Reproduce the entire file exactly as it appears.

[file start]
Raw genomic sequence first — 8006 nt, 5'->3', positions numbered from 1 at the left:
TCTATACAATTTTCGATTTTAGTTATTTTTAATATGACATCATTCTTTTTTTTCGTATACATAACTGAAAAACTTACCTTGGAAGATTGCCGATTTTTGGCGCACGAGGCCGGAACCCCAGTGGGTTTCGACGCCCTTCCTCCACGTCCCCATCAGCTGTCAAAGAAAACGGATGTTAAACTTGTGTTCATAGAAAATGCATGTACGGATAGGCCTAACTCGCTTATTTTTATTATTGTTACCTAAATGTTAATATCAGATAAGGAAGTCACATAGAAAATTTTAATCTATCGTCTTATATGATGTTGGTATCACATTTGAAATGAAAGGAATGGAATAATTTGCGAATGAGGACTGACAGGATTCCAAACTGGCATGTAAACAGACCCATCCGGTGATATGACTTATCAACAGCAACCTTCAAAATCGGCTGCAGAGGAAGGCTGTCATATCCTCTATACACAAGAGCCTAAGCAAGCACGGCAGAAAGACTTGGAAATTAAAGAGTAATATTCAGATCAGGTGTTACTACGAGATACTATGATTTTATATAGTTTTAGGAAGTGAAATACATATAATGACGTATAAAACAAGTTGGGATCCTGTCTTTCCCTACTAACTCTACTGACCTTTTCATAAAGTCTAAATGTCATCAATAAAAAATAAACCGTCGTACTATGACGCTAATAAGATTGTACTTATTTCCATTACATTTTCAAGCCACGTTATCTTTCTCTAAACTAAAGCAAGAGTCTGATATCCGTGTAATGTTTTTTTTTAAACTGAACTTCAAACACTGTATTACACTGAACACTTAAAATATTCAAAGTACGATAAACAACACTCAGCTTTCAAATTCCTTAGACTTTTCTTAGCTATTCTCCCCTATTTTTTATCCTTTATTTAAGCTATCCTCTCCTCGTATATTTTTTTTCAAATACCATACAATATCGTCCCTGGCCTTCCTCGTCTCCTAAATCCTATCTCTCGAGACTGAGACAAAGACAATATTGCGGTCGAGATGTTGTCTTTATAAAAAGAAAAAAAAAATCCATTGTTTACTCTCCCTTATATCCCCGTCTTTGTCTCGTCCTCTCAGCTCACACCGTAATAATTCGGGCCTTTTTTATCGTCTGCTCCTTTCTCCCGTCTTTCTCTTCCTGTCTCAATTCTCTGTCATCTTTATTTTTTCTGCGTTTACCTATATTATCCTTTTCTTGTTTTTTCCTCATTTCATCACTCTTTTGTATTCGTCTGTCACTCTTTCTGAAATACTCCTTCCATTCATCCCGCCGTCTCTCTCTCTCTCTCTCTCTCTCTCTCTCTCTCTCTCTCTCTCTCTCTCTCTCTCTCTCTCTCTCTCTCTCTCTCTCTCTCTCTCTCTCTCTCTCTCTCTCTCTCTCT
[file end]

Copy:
Raw genomic sequence first — 8006 nt, 5'->3', positions numbered from 1 at the left:
TCTATACAATTTTCGATTTTAGTTATTTTTAATATGACATCATTCTTTTTTTTCGTATACATAACTGAAAAACTTACCTTGGAAGATTGCCGATTTTTGGCGCACGAGGCCGGAACCCCAGTGGGTTTCGACGCCCTTCCTCCACGTCCCCATCAGCTGTCAAAGAAAACGGATGTTAAACTTGTGTTCATAGAAAATGCATGTACGGATAGGCCTAACTCGCTTATTTTTATTATTGTTACCTAAATGTTAATATCAGATAAGGAAGTCACATAGAAAATTTTAATCTATCGTCTTATATGATGTTGGTATCACATTTGAAATGAAAGGAATGGAATAATTTGCGAATGAGGACTGACAGGATTCCAAACTGGCATGTAAACAGACCCATCCGGTGATATGACTTATCAACAGCAACCTTCAAAATCGGCTGCAGAGGAAGGCTGTCATATCCTCTATACACAAGAGCCTAAGCAAGCACGGCAGAAAGACTTGGAAATTAAAGAGTAATATTCAGATCAGGTGTTACTACGAGATACTATGATTTTATATAGTTTTAGGAAGTGAAATACATATAATGACGTATAAAACAAGTTGGGATCCTGTCTTTCCCTACTAACTCTACTGACCTTTTCATAAAGTCTAAATGTCATCAATAAAAAATAAACCGTCGTACTATGACGCTAATAAGATTGTACTTATTTCCATTACATTTTCAAGCCACGTTATCTTTCTCTAAACTAAAGCAAGAGTCTGATATCCGTGTAATGTTTTTTTTTAAACTGAACTTCAAACACTGTATTACACTGAACACTTAAAATATTCAAAGTACGATAAACAACACTCAGCTTTCAAATTCCTTAGACTTTTCTTAGCTATTCTCCCCTATTTTTTATCCTTTATTTAAGCTATCCTCTCCTCGTATATTTTTTTTCAAATACCATACAATATCGTCCCTGGCCTTCCTCGTCTCCTAAATCCTATCTCTCGAGACTGAGACAAAGACAATATTGCGGTCGAGATGTTGTCTTTATAAAAAGAAAAAAAAAATCCATTGTTTACTCTCCCTTATATCCCCGTCTTTGTCTCGTCCTCTCAGCTCACACCGTAATAATTCGGGCCTTTTTTATCGTCTGCTCCTTTCTCCCGTCTTTCTCTTCCTGTCTCAATTCTCTGTCATCTTTATTTTTTCTGCGTTTACCTATATTATCCTTTTCTTGTTTTTTCCTCATTTCATCACTCTTTTGTATTCGTCTGTCACTCTTTCTGAAATACTCCTTCCATTCATCCCGCCGTCTCTCTCTCTCTCTCTCTCTCTCTCTCTCTCTCTCTCTCTCTCTCTCTCTCTCTCTCTCTCTCTCTCTCTCTCTCTCTCTCTCTCTCTCTCTCTCTCTCTCTCTCTCT